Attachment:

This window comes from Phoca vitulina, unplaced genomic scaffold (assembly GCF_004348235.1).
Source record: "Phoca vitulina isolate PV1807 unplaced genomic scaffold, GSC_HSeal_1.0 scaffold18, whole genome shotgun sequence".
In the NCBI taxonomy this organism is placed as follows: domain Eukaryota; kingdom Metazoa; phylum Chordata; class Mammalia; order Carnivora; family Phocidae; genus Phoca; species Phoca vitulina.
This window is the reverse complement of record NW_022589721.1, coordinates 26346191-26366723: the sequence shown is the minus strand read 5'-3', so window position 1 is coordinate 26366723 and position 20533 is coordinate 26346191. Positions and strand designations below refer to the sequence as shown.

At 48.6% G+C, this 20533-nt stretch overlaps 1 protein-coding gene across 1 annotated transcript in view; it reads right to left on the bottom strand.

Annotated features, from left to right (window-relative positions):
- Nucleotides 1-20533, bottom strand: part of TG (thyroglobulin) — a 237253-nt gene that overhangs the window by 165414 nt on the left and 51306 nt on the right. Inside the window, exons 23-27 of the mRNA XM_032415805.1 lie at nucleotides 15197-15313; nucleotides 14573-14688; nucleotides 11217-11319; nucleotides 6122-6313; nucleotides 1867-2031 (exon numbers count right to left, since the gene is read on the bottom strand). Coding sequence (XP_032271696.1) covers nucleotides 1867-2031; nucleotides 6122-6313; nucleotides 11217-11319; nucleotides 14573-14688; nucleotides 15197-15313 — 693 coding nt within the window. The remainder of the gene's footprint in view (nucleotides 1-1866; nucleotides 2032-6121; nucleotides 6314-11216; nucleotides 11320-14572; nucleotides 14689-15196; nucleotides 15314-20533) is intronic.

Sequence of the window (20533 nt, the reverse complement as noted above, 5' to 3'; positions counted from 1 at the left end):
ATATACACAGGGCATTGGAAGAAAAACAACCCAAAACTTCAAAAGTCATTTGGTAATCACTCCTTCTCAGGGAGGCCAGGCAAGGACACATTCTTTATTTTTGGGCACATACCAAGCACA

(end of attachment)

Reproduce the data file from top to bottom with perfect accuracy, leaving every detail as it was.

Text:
This window comes from Phoca vitulina, unplaced genomic scaffold (assembly GCF_004348235.1).
Source record: "Phoca vitulina isolate PV1807 unplaced genomic scaffold, GSC_HSeal_1.0 scaffold18, whole genome shotgun sequence".
In the NCBI taxonomy this organism is placed as follows: domain Eukaryota; kingdom Metazoa; phylum Chordata; class Mammalia; order Carnivora; family Phocidae; genus Phoca; species Phoca vitulina.
This window is the reverse complement of record NW_022589721.1, coordinates 26346191-26366723: the sequence shown is the minus strand read 5'-3', so window position 1 is coordinate 26366723 and position 20533 is coordinate 26346191. Positions and strand designations below refer to the sequence as shown.

At 48.6% G+C, this 20533-nt stretch overlaps 1 protein-coding gene across 1 annotated transcript in view; it reads right to left on the bottom strand.

Annotated features, from left to right (window-relative positions):
- Nucleotides 1-20533, bottom strand: part of TG (thyroglobulin) — a 237253-nt gene that overhangs the window by 165414 nt on the left and 51306 nt on the right. Inside the window, exons 23-27 of the mRNA XM_032415805.1 lie at nucleotides 15197-15313; nucleotides 14573-14688; nucleotides 11217-11319; nucleotides 6122-6313; nucleotides 1867-2031 (exon numbers count right to left, since the gene is read on the bottom strand). Coding sequence (XP_032271696.1) covers nucleotides 1867-2031; nucleotides 6122-6313; nucleotides 11217-11319; nucleotides 14573-14688; nucleotides 15197-15313 — 693 coding nt within the window. The remainder of the gene's footprint in view (nucleotides 1-1866; nucleotides 2032-6121; nucleotides 6314-11216; nucleotides 11320-14572; nucleotides 14689-15196; nucleotides 15314-20533) is intronic.

Sequence of the window (20533 nt, the reverse complement as noted above, 5' to 3'; positions counted from 1 at the left end):
ATATACACAGGGCATTGGAAGAAAAACAACCCAAAACTTCAAAAGTCATTTGGTAATCACTCCTTCTCAGGGAGGCCAGGCAAGGACACATTCTTTATTTTTGGGCACATACCAAGCACA